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Person-centred care in interventions to limit weight gain in pregnant women with obesity - a systematic review

Journal article
Authors Ellinor K Olander
Marie Berg
Christine McCourt
Eric Carlström
Anna Dencker
Published in BMC Pregnancy and Childbirth
Volume 15
Issue 50
ISSN 1471-2393
Publication year 2015
Published at University of Gothenburg Centre for person-centred care (GPCC)
Institute of Health and Care Sciences
Language en
Links www.biomedcentral.com/content/pdf/s...
Keywords Person-centred care, Maternal obesity, Gestational weight gain, Intervention, Systematic review
Subject categories Nursing

Abstract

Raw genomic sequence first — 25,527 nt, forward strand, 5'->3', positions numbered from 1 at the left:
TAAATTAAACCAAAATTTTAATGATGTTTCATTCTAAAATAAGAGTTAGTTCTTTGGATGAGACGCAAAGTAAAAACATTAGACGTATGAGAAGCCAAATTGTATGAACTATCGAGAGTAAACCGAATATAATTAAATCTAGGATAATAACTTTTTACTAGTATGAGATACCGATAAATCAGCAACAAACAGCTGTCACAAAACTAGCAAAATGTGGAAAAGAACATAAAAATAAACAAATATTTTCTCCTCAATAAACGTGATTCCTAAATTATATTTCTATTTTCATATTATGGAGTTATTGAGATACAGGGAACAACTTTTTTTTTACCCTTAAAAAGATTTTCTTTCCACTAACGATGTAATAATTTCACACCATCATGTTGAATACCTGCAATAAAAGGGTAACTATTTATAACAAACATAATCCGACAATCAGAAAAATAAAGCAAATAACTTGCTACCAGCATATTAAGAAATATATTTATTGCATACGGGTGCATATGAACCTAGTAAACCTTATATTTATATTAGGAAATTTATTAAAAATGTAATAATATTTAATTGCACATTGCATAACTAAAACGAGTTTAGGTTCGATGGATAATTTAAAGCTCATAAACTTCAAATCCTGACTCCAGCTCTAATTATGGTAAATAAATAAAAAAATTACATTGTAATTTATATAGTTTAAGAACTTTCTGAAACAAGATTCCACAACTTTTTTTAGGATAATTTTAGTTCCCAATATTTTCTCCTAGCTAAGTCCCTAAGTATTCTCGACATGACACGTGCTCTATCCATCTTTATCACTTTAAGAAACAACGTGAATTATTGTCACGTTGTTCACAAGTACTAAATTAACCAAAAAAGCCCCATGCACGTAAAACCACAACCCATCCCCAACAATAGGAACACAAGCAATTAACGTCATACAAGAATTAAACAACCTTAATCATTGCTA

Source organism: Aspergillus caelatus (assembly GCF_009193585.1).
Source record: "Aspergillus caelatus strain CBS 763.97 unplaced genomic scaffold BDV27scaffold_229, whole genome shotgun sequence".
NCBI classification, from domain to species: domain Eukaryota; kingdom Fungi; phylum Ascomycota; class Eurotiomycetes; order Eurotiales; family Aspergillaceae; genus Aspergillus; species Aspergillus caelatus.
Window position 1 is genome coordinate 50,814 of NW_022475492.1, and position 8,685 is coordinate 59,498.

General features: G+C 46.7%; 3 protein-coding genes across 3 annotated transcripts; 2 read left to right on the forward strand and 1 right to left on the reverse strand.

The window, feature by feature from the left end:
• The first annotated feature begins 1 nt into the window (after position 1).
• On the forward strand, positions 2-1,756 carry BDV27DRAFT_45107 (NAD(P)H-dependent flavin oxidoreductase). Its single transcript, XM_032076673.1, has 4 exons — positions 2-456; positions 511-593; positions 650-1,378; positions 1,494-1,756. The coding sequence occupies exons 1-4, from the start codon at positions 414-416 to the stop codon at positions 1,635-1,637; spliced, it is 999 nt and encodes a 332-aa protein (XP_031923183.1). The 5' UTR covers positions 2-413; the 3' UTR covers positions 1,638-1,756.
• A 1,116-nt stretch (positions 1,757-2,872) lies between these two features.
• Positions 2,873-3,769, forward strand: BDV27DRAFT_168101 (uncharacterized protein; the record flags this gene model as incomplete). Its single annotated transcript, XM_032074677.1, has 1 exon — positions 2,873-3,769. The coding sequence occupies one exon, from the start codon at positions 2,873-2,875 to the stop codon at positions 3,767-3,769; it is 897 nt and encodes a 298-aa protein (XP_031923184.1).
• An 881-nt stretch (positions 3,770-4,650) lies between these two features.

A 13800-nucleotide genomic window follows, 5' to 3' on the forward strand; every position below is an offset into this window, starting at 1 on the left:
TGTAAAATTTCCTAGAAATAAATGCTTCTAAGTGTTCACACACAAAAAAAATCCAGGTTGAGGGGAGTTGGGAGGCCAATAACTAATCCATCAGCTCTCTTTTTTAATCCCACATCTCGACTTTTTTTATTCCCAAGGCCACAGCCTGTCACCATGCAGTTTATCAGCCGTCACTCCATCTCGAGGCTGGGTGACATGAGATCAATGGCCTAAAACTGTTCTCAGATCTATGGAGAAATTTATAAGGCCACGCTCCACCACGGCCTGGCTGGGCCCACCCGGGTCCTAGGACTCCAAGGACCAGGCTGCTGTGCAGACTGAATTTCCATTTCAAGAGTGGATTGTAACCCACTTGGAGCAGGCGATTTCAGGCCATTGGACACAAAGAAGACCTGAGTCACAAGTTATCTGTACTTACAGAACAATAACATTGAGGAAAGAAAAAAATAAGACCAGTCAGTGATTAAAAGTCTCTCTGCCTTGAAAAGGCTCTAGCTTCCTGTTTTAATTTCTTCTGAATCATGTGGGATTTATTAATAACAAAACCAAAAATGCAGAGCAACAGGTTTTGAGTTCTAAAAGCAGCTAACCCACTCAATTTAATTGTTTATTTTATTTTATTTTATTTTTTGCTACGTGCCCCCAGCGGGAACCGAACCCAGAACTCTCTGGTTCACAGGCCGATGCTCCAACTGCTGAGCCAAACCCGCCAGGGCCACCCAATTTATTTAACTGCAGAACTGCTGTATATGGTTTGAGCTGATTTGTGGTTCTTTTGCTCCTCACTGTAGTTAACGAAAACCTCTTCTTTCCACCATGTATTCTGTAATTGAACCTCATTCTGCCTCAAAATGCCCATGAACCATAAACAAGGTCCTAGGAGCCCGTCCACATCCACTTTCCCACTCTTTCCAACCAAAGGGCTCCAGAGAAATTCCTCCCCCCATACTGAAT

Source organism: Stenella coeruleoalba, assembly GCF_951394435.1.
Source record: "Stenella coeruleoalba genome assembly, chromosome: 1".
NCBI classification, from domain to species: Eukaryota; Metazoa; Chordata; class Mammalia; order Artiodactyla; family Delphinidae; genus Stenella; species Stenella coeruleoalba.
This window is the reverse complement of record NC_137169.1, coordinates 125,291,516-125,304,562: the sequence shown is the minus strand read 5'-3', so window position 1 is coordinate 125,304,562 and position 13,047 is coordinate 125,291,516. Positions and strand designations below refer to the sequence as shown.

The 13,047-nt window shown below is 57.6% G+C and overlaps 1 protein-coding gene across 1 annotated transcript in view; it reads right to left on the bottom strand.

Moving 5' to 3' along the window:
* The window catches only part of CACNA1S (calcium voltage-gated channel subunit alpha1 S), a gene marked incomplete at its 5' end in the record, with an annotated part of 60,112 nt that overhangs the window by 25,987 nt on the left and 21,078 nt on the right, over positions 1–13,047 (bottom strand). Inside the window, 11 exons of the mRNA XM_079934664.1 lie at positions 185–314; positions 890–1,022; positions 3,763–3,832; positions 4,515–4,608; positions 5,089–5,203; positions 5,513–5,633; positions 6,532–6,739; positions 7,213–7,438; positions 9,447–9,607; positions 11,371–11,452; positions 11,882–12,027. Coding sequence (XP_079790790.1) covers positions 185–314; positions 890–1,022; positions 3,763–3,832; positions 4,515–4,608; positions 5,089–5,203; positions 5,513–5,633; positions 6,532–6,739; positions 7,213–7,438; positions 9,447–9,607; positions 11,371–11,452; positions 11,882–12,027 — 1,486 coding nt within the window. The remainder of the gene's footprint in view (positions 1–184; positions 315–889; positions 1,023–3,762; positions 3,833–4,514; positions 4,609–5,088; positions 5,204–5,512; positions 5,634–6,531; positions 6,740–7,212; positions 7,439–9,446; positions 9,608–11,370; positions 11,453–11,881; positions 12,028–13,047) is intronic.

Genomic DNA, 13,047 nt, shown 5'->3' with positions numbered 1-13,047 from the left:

Background: Person-centred care, asserting that individuals are partners in their care, has been associated with care satisfaction but the value of using it to support women with obesity during pregnancy is unknown. Excessive gestational weight gain is associated with increased risks for both mother and baby and weight gain therefore is an important intervention target. The aims of this review was to 1) explore to what extent and in what manner interventions assessing weight in pregnant women with obesity use person-centred care and 2) assess if interventions including aspects of person-centred care are more effective at limiting weight gain than interventions not employing person-centred care. Methods: Ten databases were systematically searched in January 2014. Studies had to report an intervention offered to pregnant women with obesity and measure gestational weight gain to be included. All included studies were independently double coded to identify to what extent they included three defined aspects of person-centred care: 1) “initiate a partnership” including identifying the person’s circumstances and motivation; 2) “working the partnership” through sharing the decision-making regarding the planned action and 3) “safeguarding the partnership through documentation” of care preferences. Information on gestational weight gain, study quality and characteristics were also extracted. Results: Ten studies were included in the review, of which five were randomised controlled trials (RCT), and the remaining observational studies. Four interventions included aspects of person-centred care; two observational studies included both “initiating the partnership”, and “working the partnership”. One observational study included “initiating the partnership” and one RCT included “working the partnership”. No interventions included “safeguarding the partnership through documentation”. Whilst all studies with person-centred care aspects showed promising findings regarding limiting gestational weight gain, so did the interventions not including person-centred care aspects. Conclusions: The use of an identified person-centred care approach is presently limited in interventions targeting gestational weight gain in pregnant women with obesity. Hence to what extent person-centred care may improve health outcomes and care satisfaction in this population is currently unknown and more research is needed. That said, our findings suggest that use of routines incorporating person-centredness are feasible to include within these interventions.

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